Though Harrell’s work as a police advisor can be challenging and dangerous, to him it is rewarding.

“The Iraqi Police yearn for the knowledge the American advisors have to offer; you can see the spark in the eyes of the officers when they master a skill previously unknown,” Harrell’s sister relayed. “The partnership between American and Iraqi police will continue to use the knowledge passed on by dedicated advisors such as Colby, to better their future and provide safety and security for the people of their country.”

While he was more than ready to help Iraqi officers, his mother was not as sure.

“I had mixed emotions about it,” she said. “But it was something that he really, really wanted to do, so I had to support him in it.”

Even his daughter, Baxleigh Mae Harrell, 7, knows that her father is helping teach another country how to keep its citizens safe.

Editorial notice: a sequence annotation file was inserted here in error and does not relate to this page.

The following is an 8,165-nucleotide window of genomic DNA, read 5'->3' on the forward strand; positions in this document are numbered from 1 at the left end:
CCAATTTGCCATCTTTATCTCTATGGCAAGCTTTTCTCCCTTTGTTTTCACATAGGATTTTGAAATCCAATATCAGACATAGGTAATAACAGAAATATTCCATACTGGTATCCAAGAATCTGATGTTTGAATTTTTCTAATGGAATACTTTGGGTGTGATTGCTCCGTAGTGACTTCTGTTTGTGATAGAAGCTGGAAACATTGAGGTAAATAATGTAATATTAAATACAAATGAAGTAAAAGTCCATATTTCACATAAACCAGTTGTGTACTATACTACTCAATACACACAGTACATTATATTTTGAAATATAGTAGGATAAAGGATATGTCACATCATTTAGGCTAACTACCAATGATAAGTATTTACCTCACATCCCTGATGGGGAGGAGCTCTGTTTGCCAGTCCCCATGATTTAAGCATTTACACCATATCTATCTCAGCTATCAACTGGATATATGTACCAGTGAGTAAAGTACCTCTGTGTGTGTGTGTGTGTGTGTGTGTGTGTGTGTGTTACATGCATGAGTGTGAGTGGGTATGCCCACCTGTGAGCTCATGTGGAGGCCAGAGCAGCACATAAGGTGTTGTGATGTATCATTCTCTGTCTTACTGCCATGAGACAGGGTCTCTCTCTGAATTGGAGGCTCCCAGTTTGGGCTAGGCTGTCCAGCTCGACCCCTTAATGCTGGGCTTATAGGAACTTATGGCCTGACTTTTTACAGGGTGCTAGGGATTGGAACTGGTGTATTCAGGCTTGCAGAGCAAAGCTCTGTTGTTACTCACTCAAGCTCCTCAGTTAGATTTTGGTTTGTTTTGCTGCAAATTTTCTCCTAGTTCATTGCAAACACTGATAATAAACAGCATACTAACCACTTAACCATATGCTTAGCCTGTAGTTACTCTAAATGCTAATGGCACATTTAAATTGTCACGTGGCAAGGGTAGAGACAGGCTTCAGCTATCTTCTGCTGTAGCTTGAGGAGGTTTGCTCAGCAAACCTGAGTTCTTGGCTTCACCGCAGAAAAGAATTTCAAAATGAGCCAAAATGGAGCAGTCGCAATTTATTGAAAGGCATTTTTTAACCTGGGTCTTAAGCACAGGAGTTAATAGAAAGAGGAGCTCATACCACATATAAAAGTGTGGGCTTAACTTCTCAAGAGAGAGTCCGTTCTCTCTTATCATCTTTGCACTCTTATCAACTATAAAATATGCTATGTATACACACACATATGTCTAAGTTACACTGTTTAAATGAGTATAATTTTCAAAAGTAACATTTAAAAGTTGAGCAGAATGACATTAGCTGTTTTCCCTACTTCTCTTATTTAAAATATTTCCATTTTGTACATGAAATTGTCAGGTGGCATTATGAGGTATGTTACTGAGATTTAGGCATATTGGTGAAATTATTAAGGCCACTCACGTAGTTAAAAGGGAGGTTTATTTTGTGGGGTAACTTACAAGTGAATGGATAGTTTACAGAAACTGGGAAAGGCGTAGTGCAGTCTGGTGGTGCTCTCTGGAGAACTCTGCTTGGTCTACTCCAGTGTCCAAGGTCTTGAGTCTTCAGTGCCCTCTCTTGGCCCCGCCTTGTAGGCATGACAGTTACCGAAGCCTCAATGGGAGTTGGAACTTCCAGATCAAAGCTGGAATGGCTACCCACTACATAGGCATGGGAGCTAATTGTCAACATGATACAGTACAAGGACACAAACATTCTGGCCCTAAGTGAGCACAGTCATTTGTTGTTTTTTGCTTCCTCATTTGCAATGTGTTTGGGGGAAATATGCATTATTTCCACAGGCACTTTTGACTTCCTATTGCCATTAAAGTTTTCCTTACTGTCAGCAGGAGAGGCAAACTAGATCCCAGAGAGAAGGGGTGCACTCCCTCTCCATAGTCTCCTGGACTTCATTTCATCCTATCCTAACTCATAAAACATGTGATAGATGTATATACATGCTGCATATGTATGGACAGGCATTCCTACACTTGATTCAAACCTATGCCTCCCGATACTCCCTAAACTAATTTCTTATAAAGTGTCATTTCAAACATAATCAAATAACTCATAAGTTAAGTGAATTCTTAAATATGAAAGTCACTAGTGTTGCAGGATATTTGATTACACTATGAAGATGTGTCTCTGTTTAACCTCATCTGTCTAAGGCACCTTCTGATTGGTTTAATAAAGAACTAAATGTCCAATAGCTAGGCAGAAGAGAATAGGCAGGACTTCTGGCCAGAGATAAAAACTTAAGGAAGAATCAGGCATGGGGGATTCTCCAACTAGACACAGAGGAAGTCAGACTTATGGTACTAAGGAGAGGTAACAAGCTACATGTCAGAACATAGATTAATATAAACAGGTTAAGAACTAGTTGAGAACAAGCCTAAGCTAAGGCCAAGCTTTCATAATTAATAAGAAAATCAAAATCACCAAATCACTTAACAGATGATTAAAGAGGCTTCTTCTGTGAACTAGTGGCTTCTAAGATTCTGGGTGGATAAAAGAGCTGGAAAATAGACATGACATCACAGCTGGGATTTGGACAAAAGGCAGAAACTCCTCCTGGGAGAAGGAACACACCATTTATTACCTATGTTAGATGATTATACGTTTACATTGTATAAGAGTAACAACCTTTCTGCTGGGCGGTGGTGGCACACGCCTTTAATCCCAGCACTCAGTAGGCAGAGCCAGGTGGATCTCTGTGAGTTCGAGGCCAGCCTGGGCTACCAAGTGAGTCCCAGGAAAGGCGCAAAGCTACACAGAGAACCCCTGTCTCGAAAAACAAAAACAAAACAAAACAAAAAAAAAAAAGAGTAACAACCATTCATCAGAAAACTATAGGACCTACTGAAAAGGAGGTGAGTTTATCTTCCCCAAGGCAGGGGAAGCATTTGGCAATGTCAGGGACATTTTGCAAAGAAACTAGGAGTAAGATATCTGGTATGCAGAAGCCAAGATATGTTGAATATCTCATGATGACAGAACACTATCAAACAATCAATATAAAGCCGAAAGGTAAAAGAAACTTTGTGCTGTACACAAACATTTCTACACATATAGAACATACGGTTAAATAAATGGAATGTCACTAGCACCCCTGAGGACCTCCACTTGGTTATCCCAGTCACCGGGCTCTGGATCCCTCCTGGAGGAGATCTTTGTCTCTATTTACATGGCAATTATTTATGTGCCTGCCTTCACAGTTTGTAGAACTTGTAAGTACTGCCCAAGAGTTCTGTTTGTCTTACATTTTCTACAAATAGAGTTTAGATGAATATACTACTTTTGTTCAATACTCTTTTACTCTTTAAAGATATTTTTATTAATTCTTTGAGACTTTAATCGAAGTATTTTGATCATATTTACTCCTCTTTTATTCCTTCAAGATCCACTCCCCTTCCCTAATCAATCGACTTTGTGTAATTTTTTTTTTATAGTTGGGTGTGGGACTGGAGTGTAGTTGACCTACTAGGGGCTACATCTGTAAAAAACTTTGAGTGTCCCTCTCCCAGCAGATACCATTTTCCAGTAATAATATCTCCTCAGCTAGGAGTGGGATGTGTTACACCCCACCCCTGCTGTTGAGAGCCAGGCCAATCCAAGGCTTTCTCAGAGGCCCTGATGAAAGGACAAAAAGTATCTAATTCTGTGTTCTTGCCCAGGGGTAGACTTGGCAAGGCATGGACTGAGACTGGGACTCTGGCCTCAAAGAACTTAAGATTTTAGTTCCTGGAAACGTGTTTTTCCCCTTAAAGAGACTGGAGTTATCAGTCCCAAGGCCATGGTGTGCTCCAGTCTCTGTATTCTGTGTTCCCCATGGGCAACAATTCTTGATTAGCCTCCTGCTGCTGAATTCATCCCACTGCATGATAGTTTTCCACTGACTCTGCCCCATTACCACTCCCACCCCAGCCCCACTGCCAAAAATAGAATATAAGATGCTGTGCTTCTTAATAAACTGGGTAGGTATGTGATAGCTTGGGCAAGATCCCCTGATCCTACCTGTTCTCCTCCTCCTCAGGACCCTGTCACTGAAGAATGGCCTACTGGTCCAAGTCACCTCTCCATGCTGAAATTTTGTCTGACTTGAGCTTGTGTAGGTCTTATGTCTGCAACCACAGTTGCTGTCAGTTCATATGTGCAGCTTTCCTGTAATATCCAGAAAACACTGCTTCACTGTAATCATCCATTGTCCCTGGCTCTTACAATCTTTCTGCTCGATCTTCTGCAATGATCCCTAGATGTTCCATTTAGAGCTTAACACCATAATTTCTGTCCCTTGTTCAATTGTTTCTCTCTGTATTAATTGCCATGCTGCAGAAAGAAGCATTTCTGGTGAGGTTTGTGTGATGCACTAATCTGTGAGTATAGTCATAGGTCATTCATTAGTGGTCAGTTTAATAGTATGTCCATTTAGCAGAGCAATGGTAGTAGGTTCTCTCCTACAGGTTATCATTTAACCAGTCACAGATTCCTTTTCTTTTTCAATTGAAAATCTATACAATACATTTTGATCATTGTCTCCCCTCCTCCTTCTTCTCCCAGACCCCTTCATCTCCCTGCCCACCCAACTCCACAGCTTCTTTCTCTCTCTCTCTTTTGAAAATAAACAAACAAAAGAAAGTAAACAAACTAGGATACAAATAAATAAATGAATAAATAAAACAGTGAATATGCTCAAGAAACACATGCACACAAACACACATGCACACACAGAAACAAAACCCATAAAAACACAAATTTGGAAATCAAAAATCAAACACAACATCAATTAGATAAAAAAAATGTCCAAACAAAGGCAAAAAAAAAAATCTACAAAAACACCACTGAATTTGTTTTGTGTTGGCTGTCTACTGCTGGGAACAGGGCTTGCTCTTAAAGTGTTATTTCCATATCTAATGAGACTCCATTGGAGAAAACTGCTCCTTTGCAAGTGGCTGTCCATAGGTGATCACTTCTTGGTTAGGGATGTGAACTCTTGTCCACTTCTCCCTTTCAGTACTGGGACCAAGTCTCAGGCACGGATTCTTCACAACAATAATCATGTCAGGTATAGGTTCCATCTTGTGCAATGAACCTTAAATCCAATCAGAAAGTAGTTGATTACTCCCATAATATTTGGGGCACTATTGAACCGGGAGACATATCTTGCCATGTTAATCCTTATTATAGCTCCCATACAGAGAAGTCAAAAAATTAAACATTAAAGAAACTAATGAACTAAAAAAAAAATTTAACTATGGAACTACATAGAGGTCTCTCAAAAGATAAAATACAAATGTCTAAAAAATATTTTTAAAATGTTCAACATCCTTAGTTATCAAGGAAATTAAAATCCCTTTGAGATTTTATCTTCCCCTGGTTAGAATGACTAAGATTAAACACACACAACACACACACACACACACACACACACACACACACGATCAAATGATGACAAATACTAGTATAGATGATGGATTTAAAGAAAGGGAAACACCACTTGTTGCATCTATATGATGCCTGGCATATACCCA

“She misses him so much,” Tawney said of Harrell’s daughter. “And any mother misses their children. This will be the second Thanksgiving and Christmas without him. When he comes home we will have a big dinner.

Harrell grew up in Louisville, and graduated from Jefferson County High School in 1996.

Harrell is also the son of Mickey Tawney and the Late Charles Harrell.




Man tied to pole, beaten, robbed

By Carol McLeod
Staff Writer

Wadley police have arrested four men and a juvenile they say tied a man to a pole with his own shoelaces, beat him and robbed him.

Chuckie Jaquez Anderson, 17, Damien Vashoun Simpkins, 18, James Cunningham Jr., 17, Jessie Brown Jr., 17, and a 16-year-old unnamed juvenile, all from Wadley have been charged with battery, false imprisonment, robbery and participation in criminal street gang activity.